Our cottage sat at the top of quite a steep drive and after the brisk walk uphill in the lane, I was struggling a bit. He was walking faster. We had left the door open in our haste and the wind had barged into the kitchen and knocked over the coat stand. While I hung everything back up he strode back into the lounge and I heard the gurgle of the bottle. I followed him in and picked up my wine glass to take a tiny sip.
“That effing Jarvis! Bloody interfering old fool. I’ve a good mind…….”
“But he isn’t a bureaucrat, darling. He didn’t write that stuff. He’s only a councillor.”
He took a large gulp, swallowed and took a deep breath. I told him to relax.
“OK, OK! I’m calm. I’m cool. Look.” He held out his massive hand which no longer trembled. It was now well gone six. That he had left it so long before his first drink was a consolation. He went to pour himself another and I nonchalantly intervened.
“Look, darling. Leave it now. We’ll finish the wine at dinner and then have a brandy and coffee. I’ve still not opened that Colombian stuff Dinah bought us for Christmas.”
He splashed just a little into his glass and nodded curtly, as if he was only waiting to return to his original subject. He pushed the top into the bottle and put it on the floor.
“If people think they can’t get through, they’ll turn round and find somewhere else to stay. How many people do we pick up who are just passing? We could be hundreds out of pocket. That creepy little git, Jarvis! Doesn‘t like it we‘re attracting trade up here away from his greasy B and B. I‘ve a good mind to go down there and have it out with him!”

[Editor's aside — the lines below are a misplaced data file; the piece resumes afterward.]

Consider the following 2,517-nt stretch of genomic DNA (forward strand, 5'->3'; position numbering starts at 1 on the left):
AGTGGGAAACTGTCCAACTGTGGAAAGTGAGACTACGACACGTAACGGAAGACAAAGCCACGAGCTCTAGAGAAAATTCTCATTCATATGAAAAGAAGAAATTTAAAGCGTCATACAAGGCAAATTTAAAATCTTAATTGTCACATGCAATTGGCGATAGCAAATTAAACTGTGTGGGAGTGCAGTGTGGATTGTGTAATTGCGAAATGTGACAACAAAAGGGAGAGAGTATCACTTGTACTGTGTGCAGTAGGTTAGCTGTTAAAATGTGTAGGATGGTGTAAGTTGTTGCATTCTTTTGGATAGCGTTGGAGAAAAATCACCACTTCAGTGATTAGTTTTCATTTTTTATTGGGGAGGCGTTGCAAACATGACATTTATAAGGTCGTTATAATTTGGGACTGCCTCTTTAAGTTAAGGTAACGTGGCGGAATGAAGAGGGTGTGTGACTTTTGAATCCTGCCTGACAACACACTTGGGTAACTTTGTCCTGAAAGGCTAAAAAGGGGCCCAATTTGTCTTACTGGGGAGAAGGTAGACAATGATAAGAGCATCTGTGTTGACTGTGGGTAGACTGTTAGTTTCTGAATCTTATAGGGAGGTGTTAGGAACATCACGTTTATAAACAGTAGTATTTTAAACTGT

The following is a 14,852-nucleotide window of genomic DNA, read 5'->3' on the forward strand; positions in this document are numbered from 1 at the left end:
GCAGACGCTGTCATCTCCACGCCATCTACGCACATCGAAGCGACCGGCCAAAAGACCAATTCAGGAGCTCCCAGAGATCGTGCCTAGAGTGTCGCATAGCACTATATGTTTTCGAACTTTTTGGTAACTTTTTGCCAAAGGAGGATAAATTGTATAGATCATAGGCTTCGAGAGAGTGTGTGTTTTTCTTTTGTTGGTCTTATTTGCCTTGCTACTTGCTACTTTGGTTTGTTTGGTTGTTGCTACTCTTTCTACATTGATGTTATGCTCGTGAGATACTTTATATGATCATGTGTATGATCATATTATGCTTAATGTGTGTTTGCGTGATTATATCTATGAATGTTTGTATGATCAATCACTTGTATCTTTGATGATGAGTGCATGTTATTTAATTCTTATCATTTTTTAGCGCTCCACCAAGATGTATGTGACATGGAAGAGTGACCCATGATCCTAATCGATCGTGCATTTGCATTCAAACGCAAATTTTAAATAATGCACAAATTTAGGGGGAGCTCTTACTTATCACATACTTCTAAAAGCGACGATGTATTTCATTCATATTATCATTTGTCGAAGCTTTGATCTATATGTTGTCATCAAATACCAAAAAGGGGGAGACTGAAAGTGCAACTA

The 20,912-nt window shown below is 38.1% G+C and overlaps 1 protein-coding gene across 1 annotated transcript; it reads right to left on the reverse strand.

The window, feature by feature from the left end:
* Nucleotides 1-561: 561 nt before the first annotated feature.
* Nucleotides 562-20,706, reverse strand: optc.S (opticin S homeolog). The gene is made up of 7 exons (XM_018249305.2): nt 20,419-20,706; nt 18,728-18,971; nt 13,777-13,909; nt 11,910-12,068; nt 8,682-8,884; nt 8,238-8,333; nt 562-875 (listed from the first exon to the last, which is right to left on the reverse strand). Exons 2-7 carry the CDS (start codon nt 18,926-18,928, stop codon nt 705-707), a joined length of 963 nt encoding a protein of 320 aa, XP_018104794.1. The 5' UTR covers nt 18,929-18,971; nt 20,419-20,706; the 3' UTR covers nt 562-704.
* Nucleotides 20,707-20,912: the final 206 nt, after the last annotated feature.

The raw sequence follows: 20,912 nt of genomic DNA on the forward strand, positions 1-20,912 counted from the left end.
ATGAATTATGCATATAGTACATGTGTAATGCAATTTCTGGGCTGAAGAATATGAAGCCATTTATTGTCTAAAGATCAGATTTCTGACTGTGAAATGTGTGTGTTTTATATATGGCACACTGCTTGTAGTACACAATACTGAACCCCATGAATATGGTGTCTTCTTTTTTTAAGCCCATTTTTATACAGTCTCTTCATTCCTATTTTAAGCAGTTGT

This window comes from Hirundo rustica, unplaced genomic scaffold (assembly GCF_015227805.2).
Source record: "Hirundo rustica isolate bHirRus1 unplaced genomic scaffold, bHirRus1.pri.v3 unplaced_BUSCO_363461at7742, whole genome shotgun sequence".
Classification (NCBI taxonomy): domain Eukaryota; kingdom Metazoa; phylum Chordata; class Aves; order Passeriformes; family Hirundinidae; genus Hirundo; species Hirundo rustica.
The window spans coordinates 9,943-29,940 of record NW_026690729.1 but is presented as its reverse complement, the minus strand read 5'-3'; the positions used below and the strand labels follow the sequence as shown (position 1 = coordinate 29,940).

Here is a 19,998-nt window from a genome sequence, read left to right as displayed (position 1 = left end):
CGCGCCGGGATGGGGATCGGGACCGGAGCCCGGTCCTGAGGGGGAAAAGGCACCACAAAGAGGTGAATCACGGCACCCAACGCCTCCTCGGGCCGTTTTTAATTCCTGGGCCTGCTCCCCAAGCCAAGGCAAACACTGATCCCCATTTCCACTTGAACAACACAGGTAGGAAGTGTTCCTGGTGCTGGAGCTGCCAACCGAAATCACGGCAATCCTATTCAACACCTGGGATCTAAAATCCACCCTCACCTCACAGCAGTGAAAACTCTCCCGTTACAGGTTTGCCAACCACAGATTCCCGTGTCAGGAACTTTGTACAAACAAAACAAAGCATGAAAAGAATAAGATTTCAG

Down There was almost on the west bank of the Wye, a few lanes below us.
“Well, look, we’ll just have to email people to ignore the ROAD CLOSED sign and to be careful. Look. It says here it’s open for access. If you didn’t know about it, you could finish up in the ditch, especially in the dark. I can see why they’ve closed it.”
“I can’t understand you, Em! You always try to see the other man’s point of view, even when they’re up to no good and looking after themselves. You’re too…bloody…...nice. I’m telling you, he’s gunning for us because we’re the new kids on the block.”
A new thought burst in on him. “Those bloody Tories! Full of bullshit about enterprise and competition - but when it comes down to it, it’s a different story. Hypocrites!”
What I had been fearing seemed to be happening. The vicious bad temper for which he was renowned was now being fuelled by the spirit. The gleam in his eye was now a glint. I suddenly worried that this had not been the first brandy of the day. Had he put a bottle in his workshop again? The previous October, after he had come in and gone his length, he had given me his solemn promise never to drink in his own company again. He was about to launch another salvo against that pathetic little, balding man, Jarvis, when I beat him to it.
“Oh please, Jack, for God’s sake. You’re spoiling my day! This is paranoia! All our neighbours are affected and they don’t have any paying guests - apart from Mr and Mrs Whatsit on the corner. It’s all ludicrously officious and over-the-top, I grant you, but it can’t be out of spite to us that they’ve closed the road. And it wouldn’t be just down to Jarvis - probably some council engineer. Look, somebody called Lambert has signed the damned thing.”
I was relieved to see his anger subside as the sense I had spoken sank in. I went over to cradle his head and sniff his breath. He did not smell too strongly. I picked up the bottle and went into the kitchen to check on the casserole.